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The dangers of Nigeria's population explosion

A group of Nigerian young men standing in a market
In a Lagos market. Photo: Stefan Heunis/AFP via Getty Images

Nigeria is on track to have the third-highest population in the world, behind only India and China, according to the UN, a change that could reverberate globally since it's also likely to remain poor.

Why it matters: With more people will come more health risks, a need for more food from already-stressed agricultural land — and the potential for regional and global instability as poor Nigerians along with other Africans seek to migrate for a better life.

By the numbers: Nigeria is expected to surpass the U.S. population by 2050 and Africa is expected to make up 39% of the global population by 2100.

  • Already, Nigeria has the second-highest number of people living with HIV and, when combined with the Democratic Republic of Congo, accounts for more than 35% of the world’s malaria deaths, according to USAID.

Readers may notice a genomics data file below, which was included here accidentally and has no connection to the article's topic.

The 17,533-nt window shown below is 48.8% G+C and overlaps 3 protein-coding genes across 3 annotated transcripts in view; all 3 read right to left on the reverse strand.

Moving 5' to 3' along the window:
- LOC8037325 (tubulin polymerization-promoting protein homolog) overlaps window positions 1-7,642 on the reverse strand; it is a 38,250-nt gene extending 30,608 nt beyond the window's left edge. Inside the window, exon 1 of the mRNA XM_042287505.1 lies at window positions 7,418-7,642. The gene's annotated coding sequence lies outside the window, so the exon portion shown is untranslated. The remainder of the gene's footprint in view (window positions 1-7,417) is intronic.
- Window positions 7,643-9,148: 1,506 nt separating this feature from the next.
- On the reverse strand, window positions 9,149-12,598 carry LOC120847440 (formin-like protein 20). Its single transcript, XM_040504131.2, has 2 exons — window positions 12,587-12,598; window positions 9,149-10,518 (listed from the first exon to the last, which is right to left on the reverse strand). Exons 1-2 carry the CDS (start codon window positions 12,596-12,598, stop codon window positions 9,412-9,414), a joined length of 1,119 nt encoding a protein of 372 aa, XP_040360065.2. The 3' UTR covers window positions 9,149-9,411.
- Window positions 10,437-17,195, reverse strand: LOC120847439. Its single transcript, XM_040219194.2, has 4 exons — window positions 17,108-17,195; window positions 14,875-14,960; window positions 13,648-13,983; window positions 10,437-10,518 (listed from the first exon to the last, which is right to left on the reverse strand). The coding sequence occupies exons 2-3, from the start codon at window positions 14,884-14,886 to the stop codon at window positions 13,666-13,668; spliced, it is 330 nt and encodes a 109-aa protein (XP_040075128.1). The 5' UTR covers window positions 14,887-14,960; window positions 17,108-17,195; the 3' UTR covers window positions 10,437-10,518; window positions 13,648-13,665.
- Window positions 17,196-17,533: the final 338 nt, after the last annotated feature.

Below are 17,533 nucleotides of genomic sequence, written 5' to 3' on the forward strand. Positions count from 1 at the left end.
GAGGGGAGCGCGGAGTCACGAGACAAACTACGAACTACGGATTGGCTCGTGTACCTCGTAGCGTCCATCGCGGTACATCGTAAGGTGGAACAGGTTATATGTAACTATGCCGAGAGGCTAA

• This year there has been a record-breaking outbreak of Lassa Fever, the Atlantic reports.
  • The need to grow more food to feed Nigeria's growing population will cause humanitarian and environmental havoc, including increased greenhouse gas emissions from producing food.
"This projected increase in population poses a food security challenge for the people of Sub-Saharan Africa. The region is already the world’s hungriest."
  • If fertility rates could be reduced, it could help boost Africa's economy, as there would be fewer children to care for. Such a "demographic dividend" helped fuel the economic expansion of the East Asian "Tigers" between 1965 and 1990.

One solution: Empowering women. "We know when girls are educated and have access to family planning, and you have a decline in mortality rates among infants, every society that has seen that happen has reduced fertility rates dramatically and rapidly," said Timothy Searchinger, a researcher at Princeton.